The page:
Nothing gets my goat as badly as “risk-based security” talk that is suffocating discussions lately. It is so pervasive and so obnoxiously delivered that you end up wondering if the authors of the term even know how poorly they understand information security, risk management, and the organisation they support. Dunning-Kruger effect in action if there ever was one. Decisions, decisions To explain what I mean, let’s look at it from top down: 1. Everything starts with objectives. The things you want to achieve, stuff you want to do.
This is really just a short brain dump of the basics to get started thinking about information warfare in a non-US way. Yes, that means Russian, Chinese, South African, Australian, etc. approach. It may come as a surprise to many, but information warfare has always been more and better researched by those that do not commandeer the world’s biggest military. First of all we need to start with proper definitions of data, information, and knowledge. Typical definition is that data magically transforms into information and that assemblage of information turns into knowledge.
“Issues are risks that have already occurred” is the standard view of the difference between what is popularly called “risk” and “issue”. But, that’s a superficial difference that does not take into account a major attribute of “risk”: objectives. I had a recent discussion with a risk professional that went something like this: Me: “I need to add ‘X’ to the risk register. It’s a month until and the ‘X’ is nonexistent.” RM: “Wait, it’s not done? We don’t have it?
”… and of course we have set transitive trust between different sources of identity” said he with a glee. That’s when I knew for certain I was not speaking with someone that has had a long and successful track record of setting up identity management in an enterprise environment. Information security practitioners will often roll out the old and tired “transitive trust is bad” adage. Unfortunately the line is parroted too often without understanding why transitive trust is bad. ###Trust and related terms###
Often I see the terms “framework”, “strategy” and “process map” used for a variety of documents that typically aren’t neither or are a mix of all three. Here’s a quick and easy way to see how they fit together and how to tell them apart: Framework is the skeleton. Strategy is the nervous system. Processes are the musculature. On their own they are all useless. No or poor Framework: your Strategy cannot stand, your Processes cannot effect any change. No effective and well-defined Strategy: your Framework may break under the pressure your Processes effect.
Sony Pictures information security team, small as it is, is in the crosshairs of all and sundry after the recent breach of significant proportions. As is typical for information security, once a victim is found the ritual and merciless victim bashing can begin. What most of these pieces forget is that the issues highlighted for Sony Pictures are present if not prevalent in majority of large organisations. ###Kick them when they’re down This scenario plays out time and again: A large organisation is in the news for industry average information security practices.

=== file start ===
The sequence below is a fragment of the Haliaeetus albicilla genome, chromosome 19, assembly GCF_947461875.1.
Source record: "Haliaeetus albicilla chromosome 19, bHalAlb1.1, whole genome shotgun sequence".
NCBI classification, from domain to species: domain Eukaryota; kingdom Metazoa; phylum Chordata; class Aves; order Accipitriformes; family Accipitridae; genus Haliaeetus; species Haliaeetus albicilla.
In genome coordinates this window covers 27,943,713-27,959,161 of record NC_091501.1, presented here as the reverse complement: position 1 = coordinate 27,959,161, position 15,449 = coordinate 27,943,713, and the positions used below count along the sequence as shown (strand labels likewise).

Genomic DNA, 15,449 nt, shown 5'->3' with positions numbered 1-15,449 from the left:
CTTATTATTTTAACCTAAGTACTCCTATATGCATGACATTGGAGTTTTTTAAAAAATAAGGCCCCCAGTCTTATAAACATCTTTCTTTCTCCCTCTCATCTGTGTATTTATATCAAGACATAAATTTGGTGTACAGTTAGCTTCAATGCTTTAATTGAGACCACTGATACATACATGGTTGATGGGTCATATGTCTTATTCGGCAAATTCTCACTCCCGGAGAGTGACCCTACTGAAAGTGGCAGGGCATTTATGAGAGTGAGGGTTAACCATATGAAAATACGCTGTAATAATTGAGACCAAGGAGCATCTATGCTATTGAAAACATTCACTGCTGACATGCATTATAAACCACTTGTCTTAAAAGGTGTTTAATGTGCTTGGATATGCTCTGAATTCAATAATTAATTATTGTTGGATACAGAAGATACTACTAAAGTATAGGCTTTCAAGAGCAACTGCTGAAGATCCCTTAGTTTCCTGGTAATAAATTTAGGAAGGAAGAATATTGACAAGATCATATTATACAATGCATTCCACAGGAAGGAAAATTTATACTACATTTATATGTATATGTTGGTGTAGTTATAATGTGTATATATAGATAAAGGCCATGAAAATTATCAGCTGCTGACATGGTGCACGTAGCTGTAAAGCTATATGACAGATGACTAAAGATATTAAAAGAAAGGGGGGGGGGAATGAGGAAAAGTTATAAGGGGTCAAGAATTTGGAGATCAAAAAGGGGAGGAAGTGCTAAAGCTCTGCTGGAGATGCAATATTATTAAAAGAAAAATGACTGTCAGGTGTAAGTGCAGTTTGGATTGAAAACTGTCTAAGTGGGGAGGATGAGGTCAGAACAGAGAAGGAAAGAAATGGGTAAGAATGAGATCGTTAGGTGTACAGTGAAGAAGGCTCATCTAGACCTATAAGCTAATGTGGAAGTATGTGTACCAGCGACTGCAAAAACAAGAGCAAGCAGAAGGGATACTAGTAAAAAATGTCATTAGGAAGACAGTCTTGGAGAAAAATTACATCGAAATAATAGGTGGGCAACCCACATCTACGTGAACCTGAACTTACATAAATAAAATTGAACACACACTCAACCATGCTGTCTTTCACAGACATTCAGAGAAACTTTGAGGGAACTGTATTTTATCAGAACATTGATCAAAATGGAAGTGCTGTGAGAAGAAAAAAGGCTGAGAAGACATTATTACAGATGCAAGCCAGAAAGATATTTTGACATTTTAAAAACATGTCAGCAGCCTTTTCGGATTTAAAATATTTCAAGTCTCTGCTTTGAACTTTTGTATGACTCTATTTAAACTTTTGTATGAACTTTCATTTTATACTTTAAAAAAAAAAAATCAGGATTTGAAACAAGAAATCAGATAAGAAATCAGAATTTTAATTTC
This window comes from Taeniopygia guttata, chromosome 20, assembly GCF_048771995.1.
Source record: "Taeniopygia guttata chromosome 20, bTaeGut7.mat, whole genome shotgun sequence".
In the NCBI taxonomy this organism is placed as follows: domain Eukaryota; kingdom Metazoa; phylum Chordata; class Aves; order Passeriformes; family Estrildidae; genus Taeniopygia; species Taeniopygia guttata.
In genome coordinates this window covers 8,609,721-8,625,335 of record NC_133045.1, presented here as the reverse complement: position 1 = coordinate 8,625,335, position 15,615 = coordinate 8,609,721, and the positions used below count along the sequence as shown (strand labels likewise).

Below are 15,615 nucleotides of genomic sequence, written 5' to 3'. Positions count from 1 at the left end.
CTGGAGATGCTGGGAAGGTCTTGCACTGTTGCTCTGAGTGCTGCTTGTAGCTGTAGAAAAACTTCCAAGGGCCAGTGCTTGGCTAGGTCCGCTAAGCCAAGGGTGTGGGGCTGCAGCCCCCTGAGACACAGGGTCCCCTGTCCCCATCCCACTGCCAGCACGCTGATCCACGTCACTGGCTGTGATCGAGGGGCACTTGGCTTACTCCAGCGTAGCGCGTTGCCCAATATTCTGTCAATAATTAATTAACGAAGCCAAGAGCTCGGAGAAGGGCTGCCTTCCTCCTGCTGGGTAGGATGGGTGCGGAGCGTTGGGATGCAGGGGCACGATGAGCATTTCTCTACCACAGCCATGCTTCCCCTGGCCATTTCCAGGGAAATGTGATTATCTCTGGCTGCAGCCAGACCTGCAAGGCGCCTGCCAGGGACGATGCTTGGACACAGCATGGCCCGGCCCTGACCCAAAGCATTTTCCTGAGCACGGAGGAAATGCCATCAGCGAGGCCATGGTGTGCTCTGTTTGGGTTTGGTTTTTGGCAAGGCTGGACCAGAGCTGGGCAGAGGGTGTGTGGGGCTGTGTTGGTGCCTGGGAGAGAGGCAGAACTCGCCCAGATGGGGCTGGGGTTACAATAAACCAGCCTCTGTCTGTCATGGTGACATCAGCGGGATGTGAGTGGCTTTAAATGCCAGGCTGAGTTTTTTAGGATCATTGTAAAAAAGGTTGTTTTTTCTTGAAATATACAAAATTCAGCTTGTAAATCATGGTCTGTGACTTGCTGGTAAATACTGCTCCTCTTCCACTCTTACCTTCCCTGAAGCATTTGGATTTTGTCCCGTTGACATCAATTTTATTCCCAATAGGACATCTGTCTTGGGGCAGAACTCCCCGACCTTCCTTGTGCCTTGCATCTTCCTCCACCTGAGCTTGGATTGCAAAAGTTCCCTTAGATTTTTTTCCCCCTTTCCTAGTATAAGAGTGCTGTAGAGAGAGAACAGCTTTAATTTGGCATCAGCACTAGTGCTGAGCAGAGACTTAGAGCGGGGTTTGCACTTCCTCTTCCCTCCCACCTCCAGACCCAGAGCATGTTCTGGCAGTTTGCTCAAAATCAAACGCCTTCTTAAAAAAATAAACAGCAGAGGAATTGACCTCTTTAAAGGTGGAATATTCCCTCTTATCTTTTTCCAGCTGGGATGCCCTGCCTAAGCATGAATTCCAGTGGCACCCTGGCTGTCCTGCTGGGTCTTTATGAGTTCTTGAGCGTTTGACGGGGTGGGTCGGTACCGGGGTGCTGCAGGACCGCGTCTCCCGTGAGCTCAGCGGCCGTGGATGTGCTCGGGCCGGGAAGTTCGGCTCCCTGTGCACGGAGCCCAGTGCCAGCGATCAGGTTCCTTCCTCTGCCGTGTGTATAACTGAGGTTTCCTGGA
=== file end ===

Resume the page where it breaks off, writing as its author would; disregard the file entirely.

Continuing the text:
“Companies have to get security right every time – an attacker only has to get it right once.” This is probably one of the biggest lies that information security tells on a frequent basis, partially to get more money for ineffective security technologies and partially to maintain the illusion that perfect, long-term security is possible. ####Multiples levels defence has to fail In truth, companies have to get it wrong at prevention, detection, and response levels a number of times before a breach does any considerable damage.
Risk related books are a dime a dozen nowadays. Many are rehashing the stuff that was new and hot a couple of decades ago, fewer are keeping up with the industry maturation and even fewer are applying the academic learnings to the industry. Here’s a short list of a few books that I’ve read in the past and re-read now, either for reference, for new appreciation of the depths that I missed before, or to see if they’re still current.
Dunning-Kruger effect is an illusion of competence bias, presenting itself in two ways: one, the severely incompetent do not recognise their own incompetence, nor do they recognise competence in others, and assume they’re far better than they really are; two, the highly competent assume that others are at a similar level of competency and/or assume that the test, knowledge, etc. is easy to come by and that they’re nothing special. Frequently, the Dunning-Kruger for competent comes with a partner, the Impostor Syndrome.
In Part 1 we looked at the deterrence quality of security controls. It’s one of the three attributes of security controls that are often ignored; sometimes consciously but more often due to ignorance. Now we will look at another attribute that is too often neglected: awareness. Typically when discussing security awareness the immediate mental image is of mandatory courses, presentations and drab, unimaginative posters around the workplace. What this post talks about is the information security situational awareness: what is happening, where, why, and who is involved.